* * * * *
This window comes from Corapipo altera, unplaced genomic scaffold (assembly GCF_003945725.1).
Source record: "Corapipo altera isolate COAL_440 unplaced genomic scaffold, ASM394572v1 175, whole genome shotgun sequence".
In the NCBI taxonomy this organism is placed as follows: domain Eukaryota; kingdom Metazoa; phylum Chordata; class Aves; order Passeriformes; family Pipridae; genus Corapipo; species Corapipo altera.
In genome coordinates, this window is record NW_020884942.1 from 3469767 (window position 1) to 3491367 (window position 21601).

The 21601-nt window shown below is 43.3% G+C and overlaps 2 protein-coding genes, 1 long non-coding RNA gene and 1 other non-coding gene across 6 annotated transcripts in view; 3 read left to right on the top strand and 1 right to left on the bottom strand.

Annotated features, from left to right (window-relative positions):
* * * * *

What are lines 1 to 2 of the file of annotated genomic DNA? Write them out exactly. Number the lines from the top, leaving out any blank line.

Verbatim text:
This window comes from Corapipo altera, unplaced genomic scaffold (assembly GCF_003945725.1).
Source record: "Corapipo altera isolate COAL_440 unplaced genomic scaffold, ASM394572v1 175, whole genome shotgun sequence".